Sharif highlighted that in the new strategic plan 2020-2025, activities have been consolidated into four domains of change: reducing poverty and spatial inequality in urban and rural communities; enhancing the shared prosperity of cities and regions; strengthening climate action and improving the urban environment; and effectively preventing and responding to urban crises.
She further addressed relevant progress regarding nine resolutions adopted by the Governing Council at its 26th session, as well as the new governance structure for UN-Habitat. She stressed that the new strategic plan seeks to reposition UN-Habitat as a center of excellence and innovation, with adequate financial resources being a prerequisite for implementation.
Report on progress in the implementation of the New Urban Agenda and the 2030 Agenda for Sustainable Development
Executive Director Sharif presented her report (HSP/HA/1/4), recalling the adoption of the 2030 Agenda for Sustainable Development as a global vision for people, the planet, and long-term prosperity, as well as the adoption of the New Urban Agenda at Habitat III in 2016, as a new framework to plan and manage cities to achieve sustainable development.
Highlighting climate change, transport, housing, and governance as the greatest challenges in the pursuit of sustainable urbanization, she underscored four main themes to address them: reinvigorating governance and civil society participation; reinforcing financial mechanisms; capacity development; and technology and information.
Executive Director Sharif stressed that the New Urban Agenda forms the basis for the implementation of the urban dimensions of the 2030 Agenda for Sustainable Development, emphasizing well managed urbanization as a transformative force and an engine for inclusive economic growth. She underscored that, despite progress on both Agendas, key concerns remain around: growing inequality in cities; climate change with cities being responsible for 60-80% of energy consumption and 70% of greenhouse gas emissions; and conflicts, crises, and urban insecurity.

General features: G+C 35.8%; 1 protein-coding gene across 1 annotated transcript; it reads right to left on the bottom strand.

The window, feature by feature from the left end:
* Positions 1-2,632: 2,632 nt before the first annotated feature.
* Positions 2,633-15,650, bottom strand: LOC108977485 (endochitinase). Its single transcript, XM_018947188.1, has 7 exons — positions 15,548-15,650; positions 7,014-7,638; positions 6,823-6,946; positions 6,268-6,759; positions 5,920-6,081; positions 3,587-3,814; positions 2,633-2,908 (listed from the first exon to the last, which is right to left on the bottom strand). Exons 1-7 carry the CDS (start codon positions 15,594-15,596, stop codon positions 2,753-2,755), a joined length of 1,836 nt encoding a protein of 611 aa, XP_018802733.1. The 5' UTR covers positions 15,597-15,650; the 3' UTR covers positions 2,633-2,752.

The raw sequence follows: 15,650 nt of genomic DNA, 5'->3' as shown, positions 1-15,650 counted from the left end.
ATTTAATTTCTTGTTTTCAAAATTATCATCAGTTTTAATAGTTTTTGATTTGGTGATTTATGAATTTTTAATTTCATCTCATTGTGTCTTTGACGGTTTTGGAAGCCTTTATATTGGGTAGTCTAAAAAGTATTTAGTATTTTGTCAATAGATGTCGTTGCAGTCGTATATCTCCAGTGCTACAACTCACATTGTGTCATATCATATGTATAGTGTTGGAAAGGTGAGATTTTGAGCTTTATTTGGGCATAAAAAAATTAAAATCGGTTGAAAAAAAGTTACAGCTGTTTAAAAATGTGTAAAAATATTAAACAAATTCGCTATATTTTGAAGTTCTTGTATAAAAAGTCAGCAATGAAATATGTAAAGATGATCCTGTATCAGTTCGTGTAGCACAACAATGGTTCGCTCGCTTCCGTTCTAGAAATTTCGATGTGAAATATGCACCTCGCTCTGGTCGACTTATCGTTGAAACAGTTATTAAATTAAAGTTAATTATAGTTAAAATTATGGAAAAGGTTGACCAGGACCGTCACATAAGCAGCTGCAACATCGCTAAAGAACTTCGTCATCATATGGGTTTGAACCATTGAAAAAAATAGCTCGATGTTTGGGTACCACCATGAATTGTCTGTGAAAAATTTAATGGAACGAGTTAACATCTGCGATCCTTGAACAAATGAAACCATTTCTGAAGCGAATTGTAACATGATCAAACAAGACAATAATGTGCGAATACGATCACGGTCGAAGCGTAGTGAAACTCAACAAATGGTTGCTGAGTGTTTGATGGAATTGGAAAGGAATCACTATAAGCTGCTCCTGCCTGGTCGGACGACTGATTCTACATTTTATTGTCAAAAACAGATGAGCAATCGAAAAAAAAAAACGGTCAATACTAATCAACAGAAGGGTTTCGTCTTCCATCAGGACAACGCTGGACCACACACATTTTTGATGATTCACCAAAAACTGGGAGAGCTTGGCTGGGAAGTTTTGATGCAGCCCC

She urged for accelerating the implementation of the 2030 Agenda and the New Urban Agenda, by focusing on normative work, catalyzing networks of partners, and transforming cities through knowledge, policy advice, and collaborative action.
Sharif concluded by stressing that the world is at a “life-changing crossroads,” requiring urgent collective action to reduce exclusion and inequalities in the world’s cities and communities.
The EU expressed support for the new UN-Habitat governance structure, noting that all the conditions had been met for UN-Habitat to accelerate the implementation of SDG 11 (sustainable cities and communities). She underscored gender equity and social inclusion as key priorities in cities and a people centered approach to leave no one behind. Outlining various EU initiatives, she noting that: the first urban agenda is being operationalized with 14 partnerships and 11 action plans; and an EU International Urban Cooperation Programme promotes city to city cooperation in 127 cities.
Palestine, on behalf of the G-77/CHINA, reiterated the importance of the New Urban Agenda and the need to contextualize future projects to address short and medium-term priorities, and underscored the centrality of the Addis Ababa Action Agenda on financing for development.
KENYA highlighted their support for the meeting, including a contribution of USD 500,000 for the participation of least developed countries, and called on UN-Habitat to guide states in the implementation of the New Urban Agenda. The RUSSIAN FEDERATION invited delegates to World Cities Day to be hosted in Yekaterinburg on 31 October 2019.
MOZAMBIQUE noted that the country has a cities and climate change policy to address climate-related risks, as well as a national housing policy to promote climate resilient buildings. Noting the new momentum for urban development, SENEGAL called for the means of implementation to ensure sustainable urban centers in all countries. He also highlighted the country’s urban development policy.
Throughout the day, several platforms were opened, including the Urban Solutions Expo, the City Stage, and the Youth Tent.
Delegates also attended two special events, including a ministerial roundtable on infrastructure, cities and local action to mobilize commitments for the UN Secretary-General’s Climate Action Summit, and women’s event on promoting inter-generational leadership for sustainable urbanization. Several side events also convened during the lunch break, with participants discussing issues related to, inter alia: informal settlements, the World Habitat Awards, innovation to promote data-driven and bankable urban projects, and planning for climate action.